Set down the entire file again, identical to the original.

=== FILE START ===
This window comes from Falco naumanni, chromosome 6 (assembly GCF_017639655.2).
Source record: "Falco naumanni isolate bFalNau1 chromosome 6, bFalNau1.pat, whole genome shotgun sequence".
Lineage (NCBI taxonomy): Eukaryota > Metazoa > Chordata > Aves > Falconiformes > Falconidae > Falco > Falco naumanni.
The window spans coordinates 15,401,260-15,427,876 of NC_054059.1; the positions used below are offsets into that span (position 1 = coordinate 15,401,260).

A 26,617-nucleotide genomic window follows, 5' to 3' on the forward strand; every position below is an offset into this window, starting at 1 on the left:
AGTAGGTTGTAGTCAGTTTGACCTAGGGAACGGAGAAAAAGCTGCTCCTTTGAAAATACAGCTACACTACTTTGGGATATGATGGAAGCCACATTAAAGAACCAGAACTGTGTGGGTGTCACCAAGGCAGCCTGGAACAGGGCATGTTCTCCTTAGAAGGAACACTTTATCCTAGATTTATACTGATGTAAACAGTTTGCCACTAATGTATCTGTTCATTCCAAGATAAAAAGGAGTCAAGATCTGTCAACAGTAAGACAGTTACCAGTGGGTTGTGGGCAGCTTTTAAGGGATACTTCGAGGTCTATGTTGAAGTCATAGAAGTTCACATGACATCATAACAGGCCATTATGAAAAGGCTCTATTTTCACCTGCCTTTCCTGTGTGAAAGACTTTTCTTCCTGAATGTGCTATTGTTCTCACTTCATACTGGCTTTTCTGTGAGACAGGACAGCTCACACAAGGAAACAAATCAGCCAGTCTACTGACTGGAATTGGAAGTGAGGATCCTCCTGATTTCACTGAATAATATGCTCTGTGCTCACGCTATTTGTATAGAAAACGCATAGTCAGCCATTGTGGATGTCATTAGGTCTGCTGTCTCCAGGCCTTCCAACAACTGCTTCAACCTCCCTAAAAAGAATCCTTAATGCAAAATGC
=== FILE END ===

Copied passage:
This window comes from Falco naumanni, chromosome 6 (assembly GCF_017639655.2).
Source record: "Falco naumanni isolate bFalNau1 chromosome 6, bFalNau1.pat, whole genome shotgun sequence".
Lineage (NCBI taxonomy): Eukaryota > Metazoa > Chordata > Aves > Falconiformes > Falconidae > Falco > Falco naumanni.
The window spans coordinates 15,401,260-15,427,876 of NC_054059.1; the positions used below are offsets into that span (position 1 = coordinate 15,401,260).

A 26,617-nucleotide genomic window follows, 5' to 3' on the forward strand; every position below is an offset into this window, starting at 1 on the left:
AGTAGGTTGTAGTCAGTTTGACCTAGGGAACGGAGAAAAAGCTGCTCCTTTGAAAATACAGCTACACTACTTTGGGATATGATGGAAGCCACATTAAAGAACCAGAACTGTGTGGGTGTCACCAAGGCAGCCTGGAACAGGGCATGTTCTCCTTAGAAGGAACACTTTATCCTAGATTTATACTGATGTAAACAGTTTGCCACTAATGTATCTGTTCATTCCAAGATAAAAAGGAGTCAAGATCTGTCAACAGTAAGACAGTTACCAGTGGGTTGTGGGCAGCTTTTAAGGGATACTTCGAGGTCTATGTTGAAGTCATAGAAGTTCACATGACATCATAACAGGCCATTATGAAAAGGCTCTATTTTCACCTGCCTTTCCTGTGTGAAAGACTTTTCTTCCTGAATGTGCTATTGTTCTCACTTCATACTGGCTTTTCTGTGAGACAGGACAGCTCACACAAGGAAACAAATCAGCCAGTCTACTGACTGGAATTGGAAGTGAGGATCCTCCTGATTTCACTGAATAATATGCTCTGTGCTCACGCTATTTGTATAGAAAACGCATAGTCAGCCATTGTGGATGTCATTAGGTCTGCTGTCTCCAGGCCTTCCAACAACTGCTTCAACCTCCCTAAAAAGAATCCTTAATGCAAAATGC